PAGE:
We hold cats in awe and appreciation as mysterious, former creatures of the wild who now share our homes. But sometimes the mystery is down-right torturous for us when we try to figure out why they abandon or ignore the litterboxes we provide, and instead leave their smelly waste behind the couch, on the bed or a sprayed-on, amber-colored graffiti on our walls. Mysterious? Yes. Perplexing? Certainly. Aggravating? Absolutely! This is a big problem, because too much of this nose-holding mystery and our unfathomable kitty is at risk of going from an indoor kitty to an outdoor one, or looking for a new home altogether.
House soiling is the most commonly reported behavioral reason for owners to have their cats euthanized or relinquish them to shelters. Other owners turn cats out of their homes to become outdoor-only cats, exposing them to a greater risk of illness, injury or even death. Worse yet, disgruntled owners think that cats eliminate on their possessions because they are spiteful or angry, leading to mistrust and resentment.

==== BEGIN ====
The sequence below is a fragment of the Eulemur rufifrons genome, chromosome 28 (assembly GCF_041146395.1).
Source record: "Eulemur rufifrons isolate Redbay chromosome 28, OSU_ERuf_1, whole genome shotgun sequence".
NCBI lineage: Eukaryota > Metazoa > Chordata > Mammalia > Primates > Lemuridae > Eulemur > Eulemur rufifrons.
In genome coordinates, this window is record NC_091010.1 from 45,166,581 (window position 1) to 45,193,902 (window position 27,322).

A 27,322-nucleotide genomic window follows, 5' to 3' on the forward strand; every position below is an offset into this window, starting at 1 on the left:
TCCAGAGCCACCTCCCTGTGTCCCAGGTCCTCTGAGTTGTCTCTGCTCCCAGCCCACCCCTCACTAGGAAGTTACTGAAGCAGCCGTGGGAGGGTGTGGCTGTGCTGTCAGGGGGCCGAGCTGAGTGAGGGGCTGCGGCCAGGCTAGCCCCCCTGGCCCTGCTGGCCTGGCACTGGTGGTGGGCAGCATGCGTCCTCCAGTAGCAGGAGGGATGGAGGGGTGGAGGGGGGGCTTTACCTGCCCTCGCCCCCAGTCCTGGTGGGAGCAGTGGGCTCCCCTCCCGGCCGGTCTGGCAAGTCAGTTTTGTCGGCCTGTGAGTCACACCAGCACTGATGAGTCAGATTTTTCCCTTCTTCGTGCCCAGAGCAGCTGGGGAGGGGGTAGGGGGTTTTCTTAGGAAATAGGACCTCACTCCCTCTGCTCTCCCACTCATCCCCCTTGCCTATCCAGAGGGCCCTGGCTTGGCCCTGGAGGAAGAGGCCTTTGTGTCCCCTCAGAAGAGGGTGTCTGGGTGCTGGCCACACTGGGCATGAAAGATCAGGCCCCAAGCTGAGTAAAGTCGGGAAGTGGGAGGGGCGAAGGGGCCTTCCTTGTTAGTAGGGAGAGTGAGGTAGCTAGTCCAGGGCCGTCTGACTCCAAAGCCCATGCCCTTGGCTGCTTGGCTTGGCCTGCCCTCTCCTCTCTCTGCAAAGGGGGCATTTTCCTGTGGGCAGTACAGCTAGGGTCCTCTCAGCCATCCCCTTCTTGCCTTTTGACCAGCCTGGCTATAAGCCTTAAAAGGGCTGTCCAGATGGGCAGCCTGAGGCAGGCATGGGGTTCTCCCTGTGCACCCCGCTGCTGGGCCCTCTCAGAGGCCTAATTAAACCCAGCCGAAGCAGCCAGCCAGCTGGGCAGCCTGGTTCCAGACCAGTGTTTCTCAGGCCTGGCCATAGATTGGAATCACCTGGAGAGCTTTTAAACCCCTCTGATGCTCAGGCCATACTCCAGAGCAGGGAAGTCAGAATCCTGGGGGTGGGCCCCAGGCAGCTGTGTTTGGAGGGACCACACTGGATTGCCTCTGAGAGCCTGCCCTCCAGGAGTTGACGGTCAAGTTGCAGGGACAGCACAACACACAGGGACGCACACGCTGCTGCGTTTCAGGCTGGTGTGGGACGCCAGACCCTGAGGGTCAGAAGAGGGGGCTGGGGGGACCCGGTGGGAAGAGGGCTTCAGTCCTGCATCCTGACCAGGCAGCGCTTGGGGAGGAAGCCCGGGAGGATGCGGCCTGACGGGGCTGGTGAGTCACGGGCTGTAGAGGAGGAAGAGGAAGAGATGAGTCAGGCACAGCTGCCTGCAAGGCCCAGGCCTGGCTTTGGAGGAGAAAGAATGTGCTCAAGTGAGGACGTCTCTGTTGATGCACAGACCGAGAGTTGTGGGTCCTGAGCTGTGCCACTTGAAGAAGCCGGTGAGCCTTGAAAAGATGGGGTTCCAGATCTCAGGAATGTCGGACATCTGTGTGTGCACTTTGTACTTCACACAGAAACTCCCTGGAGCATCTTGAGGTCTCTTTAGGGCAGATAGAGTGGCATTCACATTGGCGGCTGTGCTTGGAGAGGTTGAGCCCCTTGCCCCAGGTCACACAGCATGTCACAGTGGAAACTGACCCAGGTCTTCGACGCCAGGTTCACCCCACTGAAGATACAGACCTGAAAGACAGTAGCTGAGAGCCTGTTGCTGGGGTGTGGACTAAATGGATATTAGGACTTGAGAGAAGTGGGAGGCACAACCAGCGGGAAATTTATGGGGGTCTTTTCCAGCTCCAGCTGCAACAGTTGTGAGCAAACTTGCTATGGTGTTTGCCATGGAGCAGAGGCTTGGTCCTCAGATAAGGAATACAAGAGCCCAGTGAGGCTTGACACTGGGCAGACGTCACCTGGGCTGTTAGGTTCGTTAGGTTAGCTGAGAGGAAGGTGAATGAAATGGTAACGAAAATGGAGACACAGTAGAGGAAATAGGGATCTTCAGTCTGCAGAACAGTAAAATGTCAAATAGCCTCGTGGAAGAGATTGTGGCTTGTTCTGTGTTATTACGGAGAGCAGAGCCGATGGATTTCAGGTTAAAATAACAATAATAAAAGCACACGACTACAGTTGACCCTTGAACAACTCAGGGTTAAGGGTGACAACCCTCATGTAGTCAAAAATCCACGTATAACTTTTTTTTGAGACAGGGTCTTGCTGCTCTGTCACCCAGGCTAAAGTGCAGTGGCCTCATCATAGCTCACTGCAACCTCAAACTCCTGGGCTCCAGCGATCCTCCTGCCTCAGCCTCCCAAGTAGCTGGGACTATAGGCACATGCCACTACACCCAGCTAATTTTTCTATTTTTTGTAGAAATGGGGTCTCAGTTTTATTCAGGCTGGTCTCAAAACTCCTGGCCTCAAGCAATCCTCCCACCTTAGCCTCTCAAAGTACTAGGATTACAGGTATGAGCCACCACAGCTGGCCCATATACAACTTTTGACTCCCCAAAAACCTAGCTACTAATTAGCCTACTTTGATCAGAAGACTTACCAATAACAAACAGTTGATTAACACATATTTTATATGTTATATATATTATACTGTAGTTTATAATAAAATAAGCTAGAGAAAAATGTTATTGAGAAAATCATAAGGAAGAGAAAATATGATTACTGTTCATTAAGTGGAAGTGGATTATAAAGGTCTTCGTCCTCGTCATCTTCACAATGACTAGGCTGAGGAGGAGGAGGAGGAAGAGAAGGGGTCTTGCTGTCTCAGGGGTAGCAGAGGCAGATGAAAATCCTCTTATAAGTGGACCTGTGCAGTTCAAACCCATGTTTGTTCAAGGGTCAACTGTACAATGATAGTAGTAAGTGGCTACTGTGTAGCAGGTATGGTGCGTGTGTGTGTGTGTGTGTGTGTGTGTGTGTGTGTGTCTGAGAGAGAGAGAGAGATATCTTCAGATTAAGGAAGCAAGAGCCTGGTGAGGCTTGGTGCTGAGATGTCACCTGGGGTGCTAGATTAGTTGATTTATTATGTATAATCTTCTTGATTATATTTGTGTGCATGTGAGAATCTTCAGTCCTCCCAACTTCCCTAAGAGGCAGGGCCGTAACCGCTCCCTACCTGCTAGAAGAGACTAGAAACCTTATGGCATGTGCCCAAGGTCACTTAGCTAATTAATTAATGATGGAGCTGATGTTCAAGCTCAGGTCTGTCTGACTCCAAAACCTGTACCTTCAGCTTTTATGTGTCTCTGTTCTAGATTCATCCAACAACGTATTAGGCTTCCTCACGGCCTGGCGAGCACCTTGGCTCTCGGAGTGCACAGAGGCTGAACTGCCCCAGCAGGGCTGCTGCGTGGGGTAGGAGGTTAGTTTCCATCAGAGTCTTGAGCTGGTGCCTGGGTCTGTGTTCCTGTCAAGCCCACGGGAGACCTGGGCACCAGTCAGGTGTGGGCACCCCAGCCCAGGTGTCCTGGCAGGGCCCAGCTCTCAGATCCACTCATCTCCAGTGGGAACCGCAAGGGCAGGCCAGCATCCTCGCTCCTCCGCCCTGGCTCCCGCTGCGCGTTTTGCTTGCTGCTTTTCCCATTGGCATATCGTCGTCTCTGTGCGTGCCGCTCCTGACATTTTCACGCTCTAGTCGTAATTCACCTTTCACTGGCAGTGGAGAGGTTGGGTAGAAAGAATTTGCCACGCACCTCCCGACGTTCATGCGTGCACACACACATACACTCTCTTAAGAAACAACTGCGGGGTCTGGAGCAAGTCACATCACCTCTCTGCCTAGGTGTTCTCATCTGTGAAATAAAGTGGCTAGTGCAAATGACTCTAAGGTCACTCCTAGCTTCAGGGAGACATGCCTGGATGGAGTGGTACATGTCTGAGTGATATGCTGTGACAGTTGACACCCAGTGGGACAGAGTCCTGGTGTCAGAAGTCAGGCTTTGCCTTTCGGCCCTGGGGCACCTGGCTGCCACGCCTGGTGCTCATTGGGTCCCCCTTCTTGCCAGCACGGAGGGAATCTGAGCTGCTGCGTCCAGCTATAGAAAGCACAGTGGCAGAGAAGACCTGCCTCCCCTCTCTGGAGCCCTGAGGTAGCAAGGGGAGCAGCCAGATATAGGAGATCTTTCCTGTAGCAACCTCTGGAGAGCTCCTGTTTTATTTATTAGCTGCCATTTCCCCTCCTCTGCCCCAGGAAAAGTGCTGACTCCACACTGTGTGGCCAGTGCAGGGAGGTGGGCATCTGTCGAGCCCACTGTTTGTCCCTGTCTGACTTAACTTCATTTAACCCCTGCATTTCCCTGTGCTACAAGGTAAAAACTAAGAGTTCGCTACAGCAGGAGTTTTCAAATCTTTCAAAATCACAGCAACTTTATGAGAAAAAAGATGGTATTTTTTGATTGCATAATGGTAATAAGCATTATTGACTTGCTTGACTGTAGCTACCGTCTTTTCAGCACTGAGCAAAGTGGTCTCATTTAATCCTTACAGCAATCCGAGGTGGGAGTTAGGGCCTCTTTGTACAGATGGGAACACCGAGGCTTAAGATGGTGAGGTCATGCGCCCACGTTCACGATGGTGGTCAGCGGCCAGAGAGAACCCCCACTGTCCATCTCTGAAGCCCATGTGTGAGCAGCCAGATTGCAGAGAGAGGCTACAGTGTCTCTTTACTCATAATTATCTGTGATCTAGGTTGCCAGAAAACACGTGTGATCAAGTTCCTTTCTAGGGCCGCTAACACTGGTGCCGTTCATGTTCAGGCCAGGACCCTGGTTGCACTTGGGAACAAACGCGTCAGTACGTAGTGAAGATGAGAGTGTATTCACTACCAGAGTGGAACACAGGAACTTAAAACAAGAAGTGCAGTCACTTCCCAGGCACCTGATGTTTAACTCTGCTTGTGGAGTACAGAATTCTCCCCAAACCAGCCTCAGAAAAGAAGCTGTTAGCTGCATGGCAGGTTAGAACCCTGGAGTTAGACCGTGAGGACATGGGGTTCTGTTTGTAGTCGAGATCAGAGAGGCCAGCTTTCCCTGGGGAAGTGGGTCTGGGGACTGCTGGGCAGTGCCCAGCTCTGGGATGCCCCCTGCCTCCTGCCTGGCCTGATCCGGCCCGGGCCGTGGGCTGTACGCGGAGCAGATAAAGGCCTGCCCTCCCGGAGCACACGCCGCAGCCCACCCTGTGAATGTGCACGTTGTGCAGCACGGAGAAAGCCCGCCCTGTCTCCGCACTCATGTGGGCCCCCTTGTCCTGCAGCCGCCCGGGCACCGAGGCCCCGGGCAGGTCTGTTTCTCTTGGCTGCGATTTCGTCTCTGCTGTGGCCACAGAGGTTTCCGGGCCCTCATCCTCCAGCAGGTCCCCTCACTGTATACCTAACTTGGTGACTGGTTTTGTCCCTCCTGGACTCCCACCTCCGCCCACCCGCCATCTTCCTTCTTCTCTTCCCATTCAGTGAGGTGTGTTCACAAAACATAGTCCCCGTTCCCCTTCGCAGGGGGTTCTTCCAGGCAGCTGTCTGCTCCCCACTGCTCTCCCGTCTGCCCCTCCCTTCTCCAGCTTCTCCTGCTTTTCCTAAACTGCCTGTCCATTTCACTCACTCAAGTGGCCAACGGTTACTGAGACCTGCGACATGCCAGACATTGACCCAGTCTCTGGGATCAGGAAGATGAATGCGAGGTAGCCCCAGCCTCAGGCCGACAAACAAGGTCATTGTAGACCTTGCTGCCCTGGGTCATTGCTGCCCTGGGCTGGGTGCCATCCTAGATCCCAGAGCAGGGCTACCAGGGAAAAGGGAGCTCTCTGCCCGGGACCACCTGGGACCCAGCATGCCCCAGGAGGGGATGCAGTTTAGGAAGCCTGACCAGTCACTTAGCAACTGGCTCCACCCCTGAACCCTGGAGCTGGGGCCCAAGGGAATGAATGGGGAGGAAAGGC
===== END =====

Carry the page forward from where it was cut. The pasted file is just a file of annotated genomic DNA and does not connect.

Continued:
On the other side of the coin is a cat that is following its natural inclinations in an unnatural environment and doesn’t understand why the usually loving human who shares its space is sometimes so angry. How distressing it must be for them to be punished for not following rules they cannot understand, never knowing when their natural behavior will evoke loving cuddles or cold withdrawal.
Is Something Wrong with Your Cat?
From the human perspective, feline elimination problems are simply cats doing their business where they shouldn’t. But for the cat there can be a myriad of different problems, and in order to solve house-soiling difficulties, you need to approach them from the cat’s perspective.
Determining the type of elimination problem can be the confusing part. Does the cat have a health condition, a problem with its litterbox, is it spraying to leave a signal or is it responding to anxiety?
For all animals, urine and feces are the natural end products of digestion and metabolism. But for cats, urine is also an olfactory signaling devise, a communication method.
“To tell if the cat is spraying, the single, easiest factor to look at is if there is any urine being deposited on vertical surfaces,” said Laurie Bergman, VMD, coordinator of the Behavior Service of the UC Veterinary Medical Center in San Diego. “With marking, small amounts are being deposited. The frequency may be several times a day.”Page 1 | 2 | 3 | 4 | 5